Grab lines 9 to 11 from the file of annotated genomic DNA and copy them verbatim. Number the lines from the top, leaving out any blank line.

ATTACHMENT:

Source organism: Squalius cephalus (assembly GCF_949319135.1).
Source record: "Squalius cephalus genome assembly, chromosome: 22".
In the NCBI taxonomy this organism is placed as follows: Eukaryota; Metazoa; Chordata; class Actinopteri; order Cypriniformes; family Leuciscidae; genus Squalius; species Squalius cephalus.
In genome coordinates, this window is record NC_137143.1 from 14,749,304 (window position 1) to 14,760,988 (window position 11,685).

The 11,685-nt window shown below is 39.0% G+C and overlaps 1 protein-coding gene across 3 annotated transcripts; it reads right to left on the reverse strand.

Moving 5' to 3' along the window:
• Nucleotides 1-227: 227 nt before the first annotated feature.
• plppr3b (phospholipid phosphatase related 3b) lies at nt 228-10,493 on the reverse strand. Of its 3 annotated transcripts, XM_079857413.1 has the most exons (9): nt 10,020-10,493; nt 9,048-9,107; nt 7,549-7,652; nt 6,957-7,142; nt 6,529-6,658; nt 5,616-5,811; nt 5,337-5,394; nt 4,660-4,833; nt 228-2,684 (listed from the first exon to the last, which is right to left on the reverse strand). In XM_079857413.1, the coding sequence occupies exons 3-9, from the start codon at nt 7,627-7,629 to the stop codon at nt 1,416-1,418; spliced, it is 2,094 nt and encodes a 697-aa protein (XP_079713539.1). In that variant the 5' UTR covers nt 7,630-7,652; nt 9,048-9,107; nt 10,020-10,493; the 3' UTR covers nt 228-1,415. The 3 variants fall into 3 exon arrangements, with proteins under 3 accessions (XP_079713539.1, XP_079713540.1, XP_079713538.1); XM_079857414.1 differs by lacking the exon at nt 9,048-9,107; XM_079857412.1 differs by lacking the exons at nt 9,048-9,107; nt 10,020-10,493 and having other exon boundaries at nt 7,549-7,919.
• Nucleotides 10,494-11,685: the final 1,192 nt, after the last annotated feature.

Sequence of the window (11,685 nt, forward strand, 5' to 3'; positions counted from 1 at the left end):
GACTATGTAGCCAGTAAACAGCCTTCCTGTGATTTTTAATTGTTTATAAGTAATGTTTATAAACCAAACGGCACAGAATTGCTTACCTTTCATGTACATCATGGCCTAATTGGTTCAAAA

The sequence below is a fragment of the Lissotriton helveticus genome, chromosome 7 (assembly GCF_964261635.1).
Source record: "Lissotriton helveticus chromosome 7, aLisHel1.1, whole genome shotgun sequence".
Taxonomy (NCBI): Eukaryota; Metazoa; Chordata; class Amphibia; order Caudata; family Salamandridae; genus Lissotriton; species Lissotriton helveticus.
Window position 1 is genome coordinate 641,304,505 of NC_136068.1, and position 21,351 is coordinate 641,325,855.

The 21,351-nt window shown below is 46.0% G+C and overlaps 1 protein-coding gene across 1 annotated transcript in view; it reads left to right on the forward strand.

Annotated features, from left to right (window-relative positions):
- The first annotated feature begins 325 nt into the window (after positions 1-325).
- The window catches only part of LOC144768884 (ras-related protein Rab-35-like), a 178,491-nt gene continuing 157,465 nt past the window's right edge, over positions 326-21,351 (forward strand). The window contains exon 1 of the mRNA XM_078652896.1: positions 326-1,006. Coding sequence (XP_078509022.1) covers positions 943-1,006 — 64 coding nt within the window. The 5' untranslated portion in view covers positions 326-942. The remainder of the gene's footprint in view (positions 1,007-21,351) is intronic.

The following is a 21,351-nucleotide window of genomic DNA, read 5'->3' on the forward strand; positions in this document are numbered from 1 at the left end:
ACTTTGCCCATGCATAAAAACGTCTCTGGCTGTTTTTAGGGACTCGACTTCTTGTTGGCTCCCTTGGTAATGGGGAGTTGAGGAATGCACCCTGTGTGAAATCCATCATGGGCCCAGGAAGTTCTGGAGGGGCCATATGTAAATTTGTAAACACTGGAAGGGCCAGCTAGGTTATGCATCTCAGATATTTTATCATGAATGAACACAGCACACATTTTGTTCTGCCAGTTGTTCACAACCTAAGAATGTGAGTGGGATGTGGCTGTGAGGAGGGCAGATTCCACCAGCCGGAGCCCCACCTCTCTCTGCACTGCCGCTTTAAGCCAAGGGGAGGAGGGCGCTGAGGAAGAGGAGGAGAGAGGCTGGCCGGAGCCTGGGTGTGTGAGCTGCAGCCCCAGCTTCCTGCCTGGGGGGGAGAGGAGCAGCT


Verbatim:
• Nucleotides 10,494-11,685: the final 1,192 nt, after the last annotated feature.

Sequence of the window (11,685 nt, forward strand, 5' to 3'; positions counted from 1 at the left end):
GACTATGTAGCCAGTAAACAGCCTTCCTGTGATTTTTAATTGTTTATAAGTAATGTTTATAAACCAAACGGCACAGAATTGCTTACCTTTCATGTACATCATGGCCTAATTGGTTCAAAA